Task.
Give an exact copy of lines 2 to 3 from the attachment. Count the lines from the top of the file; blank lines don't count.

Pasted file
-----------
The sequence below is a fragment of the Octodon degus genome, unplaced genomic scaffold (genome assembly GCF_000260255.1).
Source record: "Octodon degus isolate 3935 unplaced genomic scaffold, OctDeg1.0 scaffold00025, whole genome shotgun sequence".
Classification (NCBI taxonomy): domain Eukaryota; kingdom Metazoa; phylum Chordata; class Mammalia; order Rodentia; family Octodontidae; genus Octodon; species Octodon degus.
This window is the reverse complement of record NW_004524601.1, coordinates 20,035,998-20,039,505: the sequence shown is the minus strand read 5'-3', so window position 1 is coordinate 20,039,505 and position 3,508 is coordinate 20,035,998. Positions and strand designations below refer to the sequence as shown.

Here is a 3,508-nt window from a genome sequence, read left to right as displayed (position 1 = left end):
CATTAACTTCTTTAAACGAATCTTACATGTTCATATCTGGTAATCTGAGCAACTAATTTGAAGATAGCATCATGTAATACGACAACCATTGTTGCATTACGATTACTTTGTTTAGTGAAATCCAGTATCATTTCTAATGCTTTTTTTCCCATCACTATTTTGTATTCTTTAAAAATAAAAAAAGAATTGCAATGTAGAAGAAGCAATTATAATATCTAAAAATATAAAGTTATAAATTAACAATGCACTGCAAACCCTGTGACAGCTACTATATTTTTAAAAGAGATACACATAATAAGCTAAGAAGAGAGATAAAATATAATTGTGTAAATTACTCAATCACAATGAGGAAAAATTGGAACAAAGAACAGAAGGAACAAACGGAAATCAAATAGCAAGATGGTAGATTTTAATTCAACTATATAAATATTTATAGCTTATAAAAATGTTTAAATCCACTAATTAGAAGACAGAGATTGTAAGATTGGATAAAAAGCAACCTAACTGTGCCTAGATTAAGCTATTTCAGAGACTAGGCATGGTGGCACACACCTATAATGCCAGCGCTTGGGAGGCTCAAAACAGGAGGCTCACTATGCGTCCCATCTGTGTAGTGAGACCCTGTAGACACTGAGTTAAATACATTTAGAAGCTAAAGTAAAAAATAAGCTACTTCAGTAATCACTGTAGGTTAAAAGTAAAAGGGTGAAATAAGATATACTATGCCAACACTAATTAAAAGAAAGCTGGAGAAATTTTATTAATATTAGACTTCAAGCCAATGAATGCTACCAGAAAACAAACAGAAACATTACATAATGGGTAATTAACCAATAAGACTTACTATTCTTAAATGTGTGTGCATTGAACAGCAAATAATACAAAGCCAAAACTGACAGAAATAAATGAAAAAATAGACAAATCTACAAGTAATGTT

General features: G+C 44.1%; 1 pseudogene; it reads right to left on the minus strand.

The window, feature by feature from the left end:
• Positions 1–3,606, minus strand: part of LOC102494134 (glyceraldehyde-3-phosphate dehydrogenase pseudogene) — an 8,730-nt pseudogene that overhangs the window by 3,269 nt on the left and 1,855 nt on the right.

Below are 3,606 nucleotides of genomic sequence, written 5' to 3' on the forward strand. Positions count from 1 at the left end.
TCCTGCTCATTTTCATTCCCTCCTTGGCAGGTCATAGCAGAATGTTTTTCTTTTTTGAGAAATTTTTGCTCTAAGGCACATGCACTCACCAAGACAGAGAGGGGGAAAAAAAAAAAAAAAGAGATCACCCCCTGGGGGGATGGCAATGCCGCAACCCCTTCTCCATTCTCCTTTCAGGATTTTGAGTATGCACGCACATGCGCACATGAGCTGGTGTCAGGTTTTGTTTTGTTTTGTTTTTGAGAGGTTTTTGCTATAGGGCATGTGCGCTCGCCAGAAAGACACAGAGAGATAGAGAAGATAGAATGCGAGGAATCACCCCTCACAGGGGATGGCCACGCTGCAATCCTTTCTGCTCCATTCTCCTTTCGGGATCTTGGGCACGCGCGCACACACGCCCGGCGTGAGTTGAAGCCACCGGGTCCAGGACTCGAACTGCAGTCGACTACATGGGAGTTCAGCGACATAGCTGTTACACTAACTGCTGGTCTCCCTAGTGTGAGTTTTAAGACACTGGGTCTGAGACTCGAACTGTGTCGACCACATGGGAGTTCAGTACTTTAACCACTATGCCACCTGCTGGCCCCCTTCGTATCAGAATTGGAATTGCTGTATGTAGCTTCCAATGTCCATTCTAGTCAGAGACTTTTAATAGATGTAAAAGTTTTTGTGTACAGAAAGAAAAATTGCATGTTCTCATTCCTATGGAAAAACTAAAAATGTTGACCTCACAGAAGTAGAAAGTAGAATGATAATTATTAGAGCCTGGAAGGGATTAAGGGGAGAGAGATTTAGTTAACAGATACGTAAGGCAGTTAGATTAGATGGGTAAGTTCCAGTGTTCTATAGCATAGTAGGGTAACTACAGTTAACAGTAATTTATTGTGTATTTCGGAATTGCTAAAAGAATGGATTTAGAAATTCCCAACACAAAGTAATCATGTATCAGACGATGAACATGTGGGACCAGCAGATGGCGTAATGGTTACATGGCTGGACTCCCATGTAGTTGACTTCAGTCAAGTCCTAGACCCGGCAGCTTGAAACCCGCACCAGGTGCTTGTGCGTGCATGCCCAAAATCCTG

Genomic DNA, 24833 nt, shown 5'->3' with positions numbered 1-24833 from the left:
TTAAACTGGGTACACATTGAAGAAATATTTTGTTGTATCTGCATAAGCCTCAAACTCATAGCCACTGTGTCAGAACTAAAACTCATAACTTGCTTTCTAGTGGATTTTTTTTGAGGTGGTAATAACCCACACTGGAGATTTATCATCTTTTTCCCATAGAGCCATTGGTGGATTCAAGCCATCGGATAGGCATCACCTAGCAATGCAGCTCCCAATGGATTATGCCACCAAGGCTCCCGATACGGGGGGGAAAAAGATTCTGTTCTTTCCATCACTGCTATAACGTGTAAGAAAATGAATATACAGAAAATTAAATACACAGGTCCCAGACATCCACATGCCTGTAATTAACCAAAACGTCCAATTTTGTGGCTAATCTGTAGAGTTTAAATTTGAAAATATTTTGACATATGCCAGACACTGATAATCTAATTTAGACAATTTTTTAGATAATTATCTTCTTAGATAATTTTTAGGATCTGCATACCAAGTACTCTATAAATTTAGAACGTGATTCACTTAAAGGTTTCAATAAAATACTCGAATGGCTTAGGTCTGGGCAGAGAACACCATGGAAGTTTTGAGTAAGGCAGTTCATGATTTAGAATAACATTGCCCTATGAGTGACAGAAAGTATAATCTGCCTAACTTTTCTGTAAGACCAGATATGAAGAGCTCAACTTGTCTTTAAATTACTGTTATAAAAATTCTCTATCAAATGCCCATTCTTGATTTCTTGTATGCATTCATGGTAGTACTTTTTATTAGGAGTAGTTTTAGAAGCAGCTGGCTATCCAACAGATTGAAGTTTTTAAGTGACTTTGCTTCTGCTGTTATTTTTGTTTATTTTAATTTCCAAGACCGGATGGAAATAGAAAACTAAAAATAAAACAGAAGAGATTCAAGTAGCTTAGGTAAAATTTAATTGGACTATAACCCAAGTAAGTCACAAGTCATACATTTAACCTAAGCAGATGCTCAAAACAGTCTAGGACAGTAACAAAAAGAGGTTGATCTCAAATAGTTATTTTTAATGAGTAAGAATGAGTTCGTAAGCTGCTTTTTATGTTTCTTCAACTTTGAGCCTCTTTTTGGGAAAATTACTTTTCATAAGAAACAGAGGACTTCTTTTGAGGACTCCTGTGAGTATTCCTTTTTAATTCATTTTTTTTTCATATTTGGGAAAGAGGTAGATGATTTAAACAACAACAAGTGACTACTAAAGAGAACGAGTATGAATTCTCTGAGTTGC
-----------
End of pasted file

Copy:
Source record: "Octodon degus isolate 3935 unplaced genomic scaffold, OctDeg1.0 scaffold00025, whole genome shotgun sequence".
Classification (NCBI taxonomy): domain Eukaryota; kingdom Metazoa; phylum Chordata; class Mammalia; order Rodentia; family Octodontidae; genus Octodon; species Octodon degus.